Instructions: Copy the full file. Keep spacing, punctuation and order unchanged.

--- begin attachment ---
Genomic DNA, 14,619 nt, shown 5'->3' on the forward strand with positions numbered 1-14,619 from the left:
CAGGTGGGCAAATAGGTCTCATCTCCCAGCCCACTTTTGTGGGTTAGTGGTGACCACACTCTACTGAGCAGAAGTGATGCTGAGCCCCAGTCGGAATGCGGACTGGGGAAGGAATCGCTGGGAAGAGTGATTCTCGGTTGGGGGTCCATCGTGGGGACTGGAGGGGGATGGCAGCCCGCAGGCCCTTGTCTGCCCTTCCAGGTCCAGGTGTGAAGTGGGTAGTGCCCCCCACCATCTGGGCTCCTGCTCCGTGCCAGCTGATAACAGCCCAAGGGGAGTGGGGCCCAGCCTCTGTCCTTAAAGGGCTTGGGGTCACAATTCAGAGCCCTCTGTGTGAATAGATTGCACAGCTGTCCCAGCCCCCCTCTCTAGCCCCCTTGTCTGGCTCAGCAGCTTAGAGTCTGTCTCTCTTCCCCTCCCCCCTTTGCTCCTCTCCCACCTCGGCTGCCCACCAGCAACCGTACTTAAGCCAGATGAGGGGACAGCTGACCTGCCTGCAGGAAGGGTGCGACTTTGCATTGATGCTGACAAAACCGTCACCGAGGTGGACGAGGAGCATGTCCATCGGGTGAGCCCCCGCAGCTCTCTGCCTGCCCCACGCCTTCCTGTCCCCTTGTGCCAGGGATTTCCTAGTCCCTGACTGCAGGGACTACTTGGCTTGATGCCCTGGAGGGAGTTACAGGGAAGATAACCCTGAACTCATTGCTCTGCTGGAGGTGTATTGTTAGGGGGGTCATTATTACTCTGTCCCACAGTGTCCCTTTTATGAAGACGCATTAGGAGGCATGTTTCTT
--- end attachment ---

Genomic DNA, 14,619 nt, shown 5'->3' on the forward strand with positions numbered 1-14,619 from the left:
CAGGTGGGCAAATAGGTCTCATCTCCCAGCCCACTTTTGTGGGTTAGTGGTGACCACACTCTACTGAGCAGAAGTGATGCTGAGCCCCAGTCGGAATGCGGACTGGGGAAGGAATCGCTGGGAAGAGTGATTCTCGGTTGGGGGTCCATCGTGGGGACTGGAGGGGGATGGCAGCCCGCAGGCCCTTGTCTGCCCTTCCAGGTCCAGGTGTGAAGTGGGTAGTGCCCCCCACCATCTGGGCTCCTGCTCCGTGCCAGCTGATAACAGCCCAAGGGGAGTGGGGCCCAGCCTCTGTCCTTAAAGGGCTTGGGGTCACAATTCAGAGCCCTCTGTGTGAATAGATTGCACAGCTGTCCCAGCCCCCCTCTCTAGCCCCCTTGTCTGGCTCAGCAGCTTAGAGTCTGTCTCTCTTCCCCTCCCCCCTTTGCTCCTCTCCCACCTCGGCTGCCCACCAGCAACCGTACTTAAGCCAGATGAGGGGACAGCTGACCTGCCTGCAGGAAGGGTGCGACTTTGCATTGATGCTGACAAAACCGTCACCGAGGTGGACGAGGAGCATGTCCATCGGGTGAGCCCCCGCAGCTCTCTGCCTGCCCCACGCCTTCCTGTCCCCTTGTGCCAGGGATTTCCTAGTCCCTGACTGCAGGGACTACTTGGCTTGATGCCCTGGAGGGAGTTACAGGGAAGATAACCCTGAACTCATTGCTCTGCTGGAGGTGTATTGTTAGGGGGGTCATTATTACTCTGTCCCACAGTGTCCCTTTTATGAAGACGCATTAGGAGGCATGTTTCTT